Watch out for All-Star ticket scams, DC police chief warns

WASHINGTON — D.C. police are asking fans to keep a lookout for ticketing scams as the week of events around the All-Star Game begins.

The events around the All-Star Game are expected to generate a $70 million boost to the city’s economy, according to D.C. leaders. And D.C. Police Chief Peter Newsham said fans need to ensure ticket scammers don’t make a dime.

“For folks who are out there buying tickets from any of the events — make sure they do it from a trusted source,” Newsham said Friday on WTOP.

Undercover officers will be monitoring ticket sales around the All-Star week events, including the game Tuesday night, Newsham said. But, he warns that fans should watch out for fake tickets online from unofficial sellers.

“We don’t want anyone to get taken advantage of during what’s supposed to be a fun time,” Newsham said.

D.C. police are offering tips on how to spot fake tickets, which are often printed on low-quality paper and may have image inconsistencies even though they are made to look like the real thing.

D.C. police also suggest that fans ask for a receipt before buying a ticket.

If the seller genuinely bought it firsthand, this shouldn’t be a problem to provide, police said. If the seller comes up with an excuse to avoid providing a receipt, prospective buyers can check the serial number or bar code with the original distributor before making the purchase.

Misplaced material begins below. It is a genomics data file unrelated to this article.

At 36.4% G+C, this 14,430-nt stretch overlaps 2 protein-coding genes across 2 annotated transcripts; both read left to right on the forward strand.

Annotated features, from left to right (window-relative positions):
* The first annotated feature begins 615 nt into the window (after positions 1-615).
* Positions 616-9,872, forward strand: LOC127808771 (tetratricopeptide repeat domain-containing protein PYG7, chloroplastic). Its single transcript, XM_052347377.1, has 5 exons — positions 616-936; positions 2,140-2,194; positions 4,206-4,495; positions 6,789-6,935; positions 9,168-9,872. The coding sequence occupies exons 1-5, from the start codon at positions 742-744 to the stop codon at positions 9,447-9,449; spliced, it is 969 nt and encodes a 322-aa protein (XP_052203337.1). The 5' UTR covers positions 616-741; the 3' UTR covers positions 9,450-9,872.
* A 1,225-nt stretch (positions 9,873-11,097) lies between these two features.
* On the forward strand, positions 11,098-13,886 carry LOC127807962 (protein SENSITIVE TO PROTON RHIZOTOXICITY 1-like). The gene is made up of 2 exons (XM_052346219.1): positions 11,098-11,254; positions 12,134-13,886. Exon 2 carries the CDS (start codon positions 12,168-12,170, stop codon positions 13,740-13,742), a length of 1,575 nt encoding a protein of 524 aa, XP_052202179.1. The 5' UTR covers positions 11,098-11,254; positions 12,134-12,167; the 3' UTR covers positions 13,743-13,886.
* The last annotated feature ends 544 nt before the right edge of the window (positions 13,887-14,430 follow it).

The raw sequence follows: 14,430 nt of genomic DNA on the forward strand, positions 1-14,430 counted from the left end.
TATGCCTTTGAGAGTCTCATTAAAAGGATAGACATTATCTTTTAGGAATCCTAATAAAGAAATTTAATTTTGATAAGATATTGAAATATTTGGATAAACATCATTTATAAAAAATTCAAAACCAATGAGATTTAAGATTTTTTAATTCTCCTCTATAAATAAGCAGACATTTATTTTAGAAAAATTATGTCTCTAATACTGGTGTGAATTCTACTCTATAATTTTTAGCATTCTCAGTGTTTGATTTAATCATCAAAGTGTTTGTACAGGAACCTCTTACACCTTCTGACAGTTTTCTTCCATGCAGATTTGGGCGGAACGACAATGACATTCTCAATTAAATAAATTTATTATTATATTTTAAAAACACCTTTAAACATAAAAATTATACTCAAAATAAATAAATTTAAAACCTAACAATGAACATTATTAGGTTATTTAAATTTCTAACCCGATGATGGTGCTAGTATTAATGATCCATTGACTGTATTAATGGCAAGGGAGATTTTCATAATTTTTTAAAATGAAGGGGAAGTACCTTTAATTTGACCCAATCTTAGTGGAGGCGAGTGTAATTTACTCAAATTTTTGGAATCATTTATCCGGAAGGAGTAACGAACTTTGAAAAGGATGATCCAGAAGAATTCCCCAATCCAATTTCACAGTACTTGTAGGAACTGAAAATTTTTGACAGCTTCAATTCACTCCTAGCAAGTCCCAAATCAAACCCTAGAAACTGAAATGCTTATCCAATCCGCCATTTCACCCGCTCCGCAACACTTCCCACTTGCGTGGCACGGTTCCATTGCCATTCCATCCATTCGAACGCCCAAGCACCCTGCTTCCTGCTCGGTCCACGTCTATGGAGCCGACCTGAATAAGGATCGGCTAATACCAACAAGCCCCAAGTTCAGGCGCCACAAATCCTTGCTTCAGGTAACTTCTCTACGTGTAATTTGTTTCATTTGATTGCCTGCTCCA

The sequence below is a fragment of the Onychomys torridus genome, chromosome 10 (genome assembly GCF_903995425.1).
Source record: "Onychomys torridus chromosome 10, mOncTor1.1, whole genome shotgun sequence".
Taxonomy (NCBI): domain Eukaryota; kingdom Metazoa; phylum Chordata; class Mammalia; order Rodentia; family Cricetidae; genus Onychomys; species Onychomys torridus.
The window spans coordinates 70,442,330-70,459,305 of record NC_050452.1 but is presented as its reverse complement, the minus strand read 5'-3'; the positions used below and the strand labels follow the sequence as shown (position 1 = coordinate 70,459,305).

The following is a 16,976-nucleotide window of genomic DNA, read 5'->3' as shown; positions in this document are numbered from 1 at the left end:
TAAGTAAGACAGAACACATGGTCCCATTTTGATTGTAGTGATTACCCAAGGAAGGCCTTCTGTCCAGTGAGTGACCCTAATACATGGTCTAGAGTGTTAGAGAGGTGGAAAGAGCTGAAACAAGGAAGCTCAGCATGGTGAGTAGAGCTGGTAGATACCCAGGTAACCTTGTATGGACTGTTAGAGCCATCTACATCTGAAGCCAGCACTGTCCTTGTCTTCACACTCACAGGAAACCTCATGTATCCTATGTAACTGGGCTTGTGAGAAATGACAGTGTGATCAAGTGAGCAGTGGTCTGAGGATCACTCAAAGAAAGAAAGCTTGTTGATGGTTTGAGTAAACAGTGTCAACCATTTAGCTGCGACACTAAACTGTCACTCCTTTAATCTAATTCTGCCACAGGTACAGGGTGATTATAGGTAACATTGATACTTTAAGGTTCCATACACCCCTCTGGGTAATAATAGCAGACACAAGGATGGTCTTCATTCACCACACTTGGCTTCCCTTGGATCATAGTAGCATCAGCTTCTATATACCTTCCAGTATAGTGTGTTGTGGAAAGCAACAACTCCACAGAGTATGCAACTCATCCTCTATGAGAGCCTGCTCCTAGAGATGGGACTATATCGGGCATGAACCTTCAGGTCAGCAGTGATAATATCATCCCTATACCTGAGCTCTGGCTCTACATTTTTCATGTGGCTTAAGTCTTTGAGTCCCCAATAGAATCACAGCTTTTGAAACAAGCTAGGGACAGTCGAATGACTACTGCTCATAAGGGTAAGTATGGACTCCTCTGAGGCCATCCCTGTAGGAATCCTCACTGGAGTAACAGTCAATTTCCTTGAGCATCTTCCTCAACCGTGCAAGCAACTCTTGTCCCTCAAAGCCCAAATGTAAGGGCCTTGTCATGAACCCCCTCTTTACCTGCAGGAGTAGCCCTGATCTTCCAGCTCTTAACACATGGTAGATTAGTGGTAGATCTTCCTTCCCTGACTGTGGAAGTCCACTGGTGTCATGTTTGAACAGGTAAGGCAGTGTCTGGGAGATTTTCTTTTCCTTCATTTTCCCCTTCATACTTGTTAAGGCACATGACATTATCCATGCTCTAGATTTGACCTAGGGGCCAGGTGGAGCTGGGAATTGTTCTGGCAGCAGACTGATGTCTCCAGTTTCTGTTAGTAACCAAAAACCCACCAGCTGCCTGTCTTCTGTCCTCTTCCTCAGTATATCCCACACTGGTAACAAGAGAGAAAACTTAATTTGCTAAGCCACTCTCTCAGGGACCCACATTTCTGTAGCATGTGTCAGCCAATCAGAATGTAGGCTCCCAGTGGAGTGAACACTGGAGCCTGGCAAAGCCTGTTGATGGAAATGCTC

Here are more ticket-buying tips:

  • Only buy verified tickets from sites such as Ticketmaster, not third-party sites.
  • The venue is more likely to help you with any issues if it’s a verified ticket.
  • Buy tickets using a credit card so you can dispute the charges if needed.
  • You have a better shot of scoring better seats if you purchase tickets at the box office
    when they first go on sale.
  • You can also try to purchase tickets online while standing in line at the box office to
    improve your chances.
  • Always check with the box office for any tickets still available the day of an event, even if people say it’s sold out.

D.C. police said Friday there are no reports of fraudulent tickets yet.

Anyone suspicious of a vendor or outlet can call the Financial and Cyber Crimes Unit at 202-727-4159 or email them at

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